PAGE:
Vaccine review method riddle
Medical experts on Sunday expressed concern about the Indian drug regulatory authority’s silence on the mechanisms through which it would continue to review the performance of the two Covid-19 vaccines it has approved for restricted emergency use.
The Central Drugs Standard Control Organisation (CDSCO), the regulatory authority for drugs and vaccines, said on Sunday that it had accepted its expert panel’s recommendations to approve the emergency use of the AstraZeneca-Oxford vaccine and a home-grown vaccine from the Hyderabad-based Bharat Biotech.
“After adequate examination, the CDSCO has accepted the recommendations,” V.G. Somani, the drugs controller-general of India and chief of the CDSCO, told reporters. But he did not reveal the conditions under which the vaccines would be rolled out.
The approvals mean the AstraZeneca vaccine, made in India by the Pune-based Serum Institute of India and named Covishield, and Bharat Biotech’s Covaxin could be used in the government’s planned campaign to vaccinate 300 million people over the next six months.
However, the CDSCO has approved both vaccines under limited evaluation data. The Serum Institute has no efficacy data on Covishield from India, while Covaxin’s efficacy is still under evaluation.
While the CDSCO said the approval to Covaxin was granted under “clinical trial mode”, researchers have questioned this terminology, underlining that evaluation of a vaccine under a rigorous clinical trial protocol would be difficult to near-impossible under a campaign.
“We need clarification on what they mean by this,” said a senior doctor and member of the national task force on Covid-19. “A rigorous clinical trial to assess a vaccine would require people in two groups — a vaccinated group and a non-vaccinated group selected through a randomisation process. Randomisation is impossible, given the objectives of the vaccination campaign.”
The campaign seeks to vaccinate priority groups at high risk of Covid-19 infection or severity — healthcare workers and frontline workers, people aged above 50 and those below 50 but with chronic health disorders.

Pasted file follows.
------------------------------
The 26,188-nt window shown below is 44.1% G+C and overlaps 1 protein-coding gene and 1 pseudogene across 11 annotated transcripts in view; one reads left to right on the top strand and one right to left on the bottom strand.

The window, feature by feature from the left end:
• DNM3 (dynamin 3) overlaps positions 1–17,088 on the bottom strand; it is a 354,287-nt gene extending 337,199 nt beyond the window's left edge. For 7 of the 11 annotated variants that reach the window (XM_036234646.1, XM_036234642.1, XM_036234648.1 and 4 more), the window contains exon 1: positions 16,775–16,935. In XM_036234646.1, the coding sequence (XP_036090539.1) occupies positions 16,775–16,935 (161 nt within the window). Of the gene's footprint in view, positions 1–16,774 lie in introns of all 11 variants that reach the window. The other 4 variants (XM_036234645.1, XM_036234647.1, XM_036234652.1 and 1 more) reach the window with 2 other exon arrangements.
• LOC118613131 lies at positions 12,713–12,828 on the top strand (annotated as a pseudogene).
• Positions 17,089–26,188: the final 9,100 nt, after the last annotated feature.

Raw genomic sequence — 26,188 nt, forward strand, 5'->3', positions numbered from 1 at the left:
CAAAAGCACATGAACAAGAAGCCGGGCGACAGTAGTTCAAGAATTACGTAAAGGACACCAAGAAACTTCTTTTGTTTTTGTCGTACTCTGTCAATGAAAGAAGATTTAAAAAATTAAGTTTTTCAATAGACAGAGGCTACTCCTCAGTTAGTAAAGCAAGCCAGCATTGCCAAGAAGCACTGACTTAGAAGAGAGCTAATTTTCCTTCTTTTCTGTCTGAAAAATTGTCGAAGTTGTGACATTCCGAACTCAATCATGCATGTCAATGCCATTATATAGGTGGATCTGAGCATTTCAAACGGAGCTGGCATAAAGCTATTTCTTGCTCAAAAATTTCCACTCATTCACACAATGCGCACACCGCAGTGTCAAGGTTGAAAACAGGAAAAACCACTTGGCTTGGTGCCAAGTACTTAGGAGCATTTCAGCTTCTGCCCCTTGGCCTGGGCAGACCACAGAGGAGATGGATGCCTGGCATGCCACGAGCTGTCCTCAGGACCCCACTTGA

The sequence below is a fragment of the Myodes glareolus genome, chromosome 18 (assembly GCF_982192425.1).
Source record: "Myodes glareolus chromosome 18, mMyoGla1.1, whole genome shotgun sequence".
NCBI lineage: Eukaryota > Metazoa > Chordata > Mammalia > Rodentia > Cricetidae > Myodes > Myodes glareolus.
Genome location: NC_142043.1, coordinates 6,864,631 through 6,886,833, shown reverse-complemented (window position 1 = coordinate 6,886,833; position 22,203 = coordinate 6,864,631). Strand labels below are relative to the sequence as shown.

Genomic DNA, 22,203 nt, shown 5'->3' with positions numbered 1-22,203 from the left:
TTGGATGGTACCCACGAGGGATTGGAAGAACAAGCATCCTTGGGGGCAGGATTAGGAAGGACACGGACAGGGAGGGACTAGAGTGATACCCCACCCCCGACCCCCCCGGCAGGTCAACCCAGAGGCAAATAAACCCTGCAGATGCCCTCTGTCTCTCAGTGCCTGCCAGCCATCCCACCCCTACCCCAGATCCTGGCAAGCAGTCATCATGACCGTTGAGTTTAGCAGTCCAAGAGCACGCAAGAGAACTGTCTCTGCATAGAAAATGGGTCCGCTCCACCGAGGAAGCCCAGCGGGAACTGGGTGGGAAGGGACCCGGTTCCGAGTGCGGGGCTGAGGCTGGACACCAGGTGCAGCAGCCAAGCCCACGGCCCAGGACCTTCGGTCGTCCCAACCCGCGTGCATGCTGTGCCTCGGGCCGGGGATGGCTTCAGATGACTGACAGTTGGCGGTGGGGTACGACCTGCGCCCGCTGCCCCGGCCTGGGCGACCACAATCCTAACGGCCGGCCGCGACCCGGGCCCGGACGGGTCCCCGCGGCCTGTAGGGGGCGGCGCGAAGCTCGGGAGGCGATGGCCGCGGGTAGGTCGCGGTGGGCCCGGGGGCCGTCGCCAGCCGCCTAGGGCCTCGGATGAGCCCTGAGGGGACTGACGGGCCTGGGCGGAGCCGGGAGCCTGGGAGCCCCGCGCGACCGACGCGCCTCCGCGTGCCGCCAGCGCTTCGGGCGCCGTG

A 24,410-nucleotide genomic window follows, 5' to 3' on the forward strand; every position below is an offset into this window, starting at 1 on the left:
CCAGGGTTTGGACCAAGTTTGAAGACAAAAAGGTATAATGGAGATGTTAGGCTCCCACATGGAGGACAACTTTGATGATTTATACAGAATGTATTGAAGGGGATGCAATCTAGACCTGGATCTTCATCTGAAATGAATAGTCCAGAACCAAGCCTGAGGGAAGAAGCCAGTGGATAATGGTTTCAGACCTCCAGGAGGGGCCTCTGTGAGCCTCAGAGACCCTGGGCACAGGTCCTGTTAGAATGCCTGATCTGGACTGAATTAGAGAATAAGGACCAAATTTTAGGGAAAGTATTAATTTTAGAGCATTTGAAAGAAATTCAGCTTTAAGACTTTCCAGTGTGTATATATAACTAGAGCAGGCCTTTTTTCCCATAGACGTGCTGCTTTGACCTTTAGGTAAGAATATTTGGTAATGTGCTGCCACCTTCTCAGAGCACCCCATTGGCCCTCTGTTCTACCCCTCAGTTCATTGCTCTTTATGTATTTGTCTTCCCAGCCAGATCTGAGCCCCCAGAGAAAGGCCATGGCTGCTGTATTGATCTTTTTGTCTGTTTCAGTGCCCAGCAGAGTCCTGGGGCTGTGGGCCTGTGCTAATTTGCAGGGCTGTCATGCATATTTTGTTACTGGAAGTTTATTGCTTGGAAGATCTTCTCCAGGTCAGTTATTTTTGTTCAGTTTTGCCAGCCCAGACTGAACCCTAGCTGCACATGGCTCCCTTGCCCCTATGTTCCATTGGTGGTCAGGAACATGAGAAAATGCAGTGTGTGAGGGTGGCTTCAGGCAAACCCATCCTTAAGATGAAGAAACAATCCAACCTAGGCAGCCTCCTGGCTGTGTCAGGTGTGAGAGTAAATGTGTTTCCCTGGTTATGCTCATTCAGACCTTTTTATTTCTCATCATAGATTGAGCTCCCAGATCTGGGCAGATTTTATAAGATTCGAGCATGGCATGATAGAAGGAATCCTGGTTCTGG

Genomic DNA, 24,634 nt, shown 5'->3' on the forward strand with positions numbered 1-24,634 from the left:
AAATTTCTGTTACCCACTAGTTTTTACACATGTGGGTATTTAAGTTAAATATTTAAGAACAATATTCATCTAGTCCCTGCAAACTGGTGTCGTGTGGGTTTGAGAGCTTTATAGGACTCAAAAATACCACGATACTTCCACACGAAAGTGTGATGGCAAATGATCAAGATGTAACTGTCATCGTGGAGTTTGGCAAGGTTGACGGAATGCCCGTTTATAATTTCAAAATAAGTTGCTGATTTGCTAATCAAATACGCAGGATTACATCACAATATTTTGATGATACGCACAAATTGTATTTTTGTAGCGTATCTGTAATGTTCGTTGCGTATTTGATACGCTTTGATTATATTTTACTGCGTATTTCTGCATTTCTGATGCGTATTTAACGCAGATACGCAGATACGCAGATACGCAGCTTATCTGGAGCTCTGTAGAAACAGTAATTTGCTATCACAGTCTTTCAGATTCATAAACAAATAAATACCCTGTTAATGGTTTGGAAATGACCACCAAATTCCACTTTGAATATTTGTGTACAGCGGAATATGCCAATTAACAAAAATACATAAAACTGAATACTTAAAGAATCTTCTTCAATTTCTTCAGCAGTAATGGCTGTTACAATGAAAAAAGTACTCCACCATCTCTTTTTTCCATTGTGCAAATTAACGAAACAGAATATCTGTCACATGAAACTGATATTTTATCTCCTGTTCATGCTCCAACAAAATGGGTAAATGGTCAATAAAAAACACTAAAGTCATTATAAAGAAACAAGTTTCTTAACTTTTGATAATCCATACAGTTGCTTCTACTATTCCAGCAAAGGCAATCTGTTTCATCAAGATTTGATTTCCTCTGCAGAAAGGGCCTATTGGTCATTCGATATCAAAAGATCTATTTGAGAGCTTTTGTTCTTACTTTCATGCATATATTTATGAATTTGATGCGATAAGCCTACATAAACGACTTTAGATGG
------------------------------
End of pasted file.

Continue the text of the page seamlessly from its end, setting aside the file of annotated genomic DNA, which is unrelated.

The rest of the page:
“Given such targeted vaccinations, randomisation is impossible,” the doctor said.
The All India Drug Action Network, a consortium of health rights advocates and physicians, said in a statement on Sunday that those who receive the vaccines under a clinical trial mode would need to be informed about the lack of efficacy data on the vaccine.
“I think it would have built more confidence in our regulatory processes if its decisions were based on a clear rationale that was publicly communicated with supporting data,” said Anant Bhan, a physician and bioethics expert.
The CDSCO has sought periodic safety update reports on the vaccines once every 15 days for the first two months after rollout, and once every month after that.
But a clinical pharmacologist said that periodic safety update reports are routinely sought with every new drug or vaccine. Under standard regulations, such reports are sought once every six months for two years, and once annually after that, the pharmacologist said.
“They’ve increased the frequency of safety update reports for these vaccines, but this is not equivalent to evaluation under clinical trial mode,” he said.
A health official told The Telegraph that “clinical trial mode” implied “a higher degree of monitoring safety and efficacy after the rollout”. But experts said it was unclear who would conduct the efficacy analyses.
“Will the companies evaluate efficacy? Or will it be done by the health ministry or its agencies? There is no clarity on this. What protocols will be used to evaluate efficacy?” another researcher asked.